Gosh I sure miss my little "puppy". I was thinking of putting him in a barracks bag, but by the time I'd get half-way up the gang-plank, he'd most likely be carrying me!! I mist have said 'so long' to him about a half a dozen times! Would you even know it, I'm out of ink.) (letter turns to pencil after h in half) Boy what a corny one (oaf? Hard to read) that was huh?
Anyway, I hardly miss the ol boy, mostly because of this floating feet shopI'm on. Its Verboten to take any animals back with us, but somehow or other, we have everything from a parrot to a I don't know what. But the parrot beats 'em all. I'm positive he'll be a long ways from heaven with the language he uses. Holy Smokes, I never thought I'd learn new cuss words from a parrot!!
Yesterday was Wednesday, and so was the day before that. There's no need for me to explain "how come", is it genius? Anyway one G.I. had his birthday on that, or I should say those days. He saved a bottle of Kickapoo Joy Juice, just for that day. Well since he legally had two days of a birthday he got two bottles. To sum up the results in a short quick sentence, we're still getting buckets of cold water for him to dip his head in. Some of the bright G.I.'s figured out that due to the rockin of the boat he won't sober up till we reach land!! Well, you know me motto, live and loin. Dat little word reminds me of steaks!! Ain't the Joisey language really something!!
Gitten back to this boat ride_ _ _ _ (I sure wish I didn't have too!) I don't know what it is, but I think it's a rougher ride than it should be. In me opinion, its because we're getting this ride for free. And anything one usually gets for free, isn't worth a tinkers damm!! Those two underlined words are not from that parrots vocabulary! It refers to a guy that makes a damm around a tinker or maybe its because his name was tinker. Anyway "tinker" got in there somehow, and besides you could probably explain it better to me. Well the ship's a rockin;, the winds a blowin', the sweet aroma of food is in the air, so _ _ _ _ two guesses as to where I go - the chow hall, or the ol' rail - (answer over) on back oft page is a drawing of a ship with a couple guys inside it at a table in the rear and a line up a ladder to the rear rail where a guy is leaning over the side with his hand to his mouth)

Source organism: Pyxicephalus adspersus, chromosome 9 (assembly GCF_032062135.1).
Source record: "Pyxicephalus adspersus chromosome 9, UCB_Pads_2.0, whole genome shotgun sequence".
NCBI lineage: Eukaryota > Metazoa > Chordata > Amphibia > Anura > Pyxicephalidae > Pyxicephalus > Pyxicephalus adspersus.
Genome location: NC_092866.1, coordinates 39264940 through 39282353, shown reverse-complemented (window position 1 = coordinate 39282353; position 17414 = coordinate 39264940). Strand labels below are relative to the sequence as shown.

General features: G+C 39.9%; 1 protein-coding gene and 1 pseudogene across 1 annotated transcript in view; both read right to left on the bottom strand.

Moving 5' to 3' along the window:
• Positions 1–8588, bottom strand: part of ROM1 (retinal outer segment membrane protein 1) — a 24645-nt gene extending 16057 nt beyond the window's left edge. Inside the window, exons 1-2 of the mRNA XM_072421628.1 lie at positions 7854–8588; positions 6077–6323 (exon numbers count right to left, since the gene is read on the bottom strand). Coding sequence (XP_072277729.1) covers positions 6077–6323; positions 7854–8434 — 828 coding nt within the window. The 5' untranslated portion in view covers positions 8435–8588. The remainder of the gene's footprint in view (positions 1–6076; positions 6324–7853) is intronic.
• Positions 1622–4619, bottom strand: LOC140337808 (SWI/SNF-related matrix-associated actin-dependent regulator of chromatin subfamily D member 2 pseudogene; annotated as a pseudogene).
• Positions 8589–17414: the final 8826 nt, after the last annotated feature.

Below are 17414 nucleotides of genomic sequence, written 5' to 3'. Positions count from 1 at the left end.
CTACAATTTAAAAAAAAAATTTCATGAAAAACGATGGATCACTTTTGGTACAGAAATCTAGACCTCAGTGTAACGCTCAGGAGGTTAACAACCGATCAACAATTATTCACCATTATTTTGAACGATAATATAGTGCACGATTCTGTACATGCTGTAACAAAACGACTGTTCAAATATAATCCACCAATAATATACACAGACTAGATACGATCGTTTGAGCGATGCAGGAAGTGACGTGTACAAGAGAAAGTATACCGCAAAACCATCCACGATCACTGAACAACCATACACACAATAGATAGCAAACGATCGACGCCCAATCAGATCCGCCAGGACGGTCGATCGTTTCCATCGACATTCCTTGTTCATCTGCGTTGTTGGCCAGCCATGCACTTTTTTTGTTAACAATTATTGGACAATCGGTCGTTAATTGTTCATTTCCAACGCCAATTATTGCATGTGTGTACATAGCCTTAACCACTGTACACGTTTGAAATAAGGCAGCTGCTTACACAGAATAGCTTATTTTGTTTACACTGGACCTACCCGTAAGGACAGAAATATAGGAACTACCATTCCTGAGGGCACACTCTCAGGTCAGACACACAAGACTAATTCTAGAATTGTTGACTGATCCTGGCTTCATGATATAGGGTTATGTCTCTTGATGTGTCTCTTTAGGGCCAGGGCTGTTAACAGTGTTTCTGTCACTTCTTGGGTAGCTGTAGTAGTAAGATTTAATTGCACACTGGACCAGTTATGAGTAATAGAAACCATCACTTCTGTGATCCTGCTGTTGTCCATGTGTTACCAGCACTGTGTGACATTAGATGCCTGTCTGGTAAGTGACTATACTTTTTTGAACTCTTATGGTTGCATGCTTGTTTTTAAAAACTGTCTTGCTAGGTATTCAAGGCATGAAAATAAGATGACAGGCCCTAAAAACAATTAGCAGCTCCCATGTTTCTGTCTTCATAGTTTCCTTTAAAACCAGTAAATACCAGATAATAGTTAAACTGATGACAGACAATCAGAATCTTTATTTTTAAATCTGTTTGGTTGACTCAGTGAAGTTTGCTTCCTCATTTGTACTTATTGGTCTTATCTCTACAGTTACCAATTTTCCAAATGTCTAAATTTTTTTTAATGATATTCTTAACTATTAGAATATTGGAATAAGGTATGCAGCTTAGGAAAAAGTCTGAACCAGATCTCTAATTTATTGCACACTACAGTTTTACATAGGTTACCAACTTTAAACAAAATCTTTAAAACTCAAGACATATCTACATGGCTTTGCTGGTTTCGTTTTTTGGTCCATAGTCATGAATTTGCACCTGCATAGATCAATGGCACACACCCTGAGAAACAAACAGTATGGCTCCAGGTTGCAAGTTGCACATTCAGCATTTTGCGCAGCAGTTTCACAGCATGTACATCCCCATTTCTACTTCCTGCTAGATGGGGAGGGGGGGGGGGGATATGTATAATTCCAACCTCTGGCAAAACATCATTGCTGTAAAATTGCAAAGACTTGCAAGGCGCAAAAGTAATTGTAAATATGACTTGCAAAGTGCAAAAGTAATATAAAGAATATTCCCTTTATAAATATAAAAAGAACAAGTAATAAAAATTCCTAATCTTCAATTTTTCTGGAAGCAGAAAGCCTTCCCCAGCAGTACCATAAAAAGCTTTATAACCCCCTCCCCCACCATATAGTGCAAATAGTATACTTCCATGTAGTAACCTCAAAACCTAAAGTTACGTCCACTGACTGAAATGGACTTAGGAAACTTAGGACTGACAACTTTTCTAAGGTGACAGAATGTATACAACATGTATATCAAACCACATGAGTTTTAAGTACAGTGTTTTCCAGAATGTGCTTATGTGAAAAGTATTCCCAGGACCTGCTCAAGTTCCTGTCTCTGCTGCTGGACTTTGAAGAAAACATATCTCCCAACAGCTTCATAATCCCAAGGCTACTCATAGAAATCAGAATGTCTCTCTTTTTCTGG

Holy Cow what a storm we had last night!! It was as bad as the one we had at Okie Island, and the less said about Okie, the better anyway. This old' canoe rocked so much that half of the guys kept falling out of their sacks. Boy, am I glad I got a low bunk!! Even though, on two occasions, I had to yell "O me ackin' G.I. back!! But not even a little ol' storm could stop us, and now we're just two days out of Seatle, Wash. Everyone is getting nervous and as anxious as could be. Gee, I feel like a refugee, going to the promised land. Just to show that good ol' land how much I appreciate it, I'm going to eat some of that land, with a sprinkle of grass for flavor, as soon as we hit Washington, even though its more or less, still a "furin" country.
So, as you can see, I'd still consider myself "overseas", as long as I'm out of the Joisey boundry!! (I'll put in a good for Denver and say that its second best to come back too!)